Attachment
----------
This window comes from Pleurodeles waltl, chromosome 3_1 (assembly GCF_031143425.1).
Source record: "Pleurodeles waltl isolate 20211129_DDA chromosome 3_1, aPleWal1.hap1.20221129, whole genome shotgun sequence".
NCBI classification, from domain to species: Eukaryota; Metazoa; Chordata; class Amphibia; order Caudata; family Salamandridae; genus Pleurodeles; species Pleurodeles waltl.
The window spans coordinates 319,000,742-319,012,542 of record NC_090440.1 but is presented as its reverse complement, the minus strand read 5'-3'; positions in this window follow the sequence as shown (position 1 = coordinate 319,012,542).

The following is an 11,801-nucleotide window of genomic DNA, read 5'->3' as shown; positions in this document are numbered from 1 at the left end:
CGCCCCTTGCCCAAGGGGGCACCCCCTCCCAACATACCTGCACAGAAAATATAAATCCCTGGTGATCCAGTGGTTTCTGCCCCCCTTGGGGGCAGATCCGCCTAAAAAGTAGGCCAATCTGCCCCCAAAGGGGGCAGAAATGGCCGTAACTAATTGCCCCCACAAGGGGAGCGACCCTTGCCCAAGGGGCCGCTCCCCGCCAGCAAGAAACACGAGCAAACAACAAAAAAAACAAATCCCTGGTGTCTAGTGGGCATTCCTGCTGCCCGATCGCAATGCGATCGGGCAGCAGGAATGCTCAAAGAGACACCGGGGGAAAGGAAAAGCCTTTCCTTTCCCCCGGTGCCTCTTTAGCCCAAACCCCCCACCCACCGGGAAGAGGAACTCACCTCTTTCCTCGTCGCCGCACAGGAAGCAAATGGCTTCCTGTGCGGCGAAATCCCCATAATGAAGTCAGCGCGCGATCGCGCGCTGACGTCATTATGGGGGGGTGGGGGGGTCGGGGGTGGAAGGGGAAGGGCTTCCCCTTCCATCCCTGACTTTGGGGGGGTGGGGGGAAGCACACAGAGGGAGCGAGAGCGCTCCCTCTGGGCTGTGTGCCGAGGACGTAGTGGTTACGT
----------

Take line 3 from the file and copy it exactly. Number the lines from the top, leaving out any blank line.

NCBI classification, from domain to species: Eukaryota; Metazoa; Chordata; class Amphibia; order Caudata; family Salamandridae; genus Pleurodeles; species Pleurodeles waltl.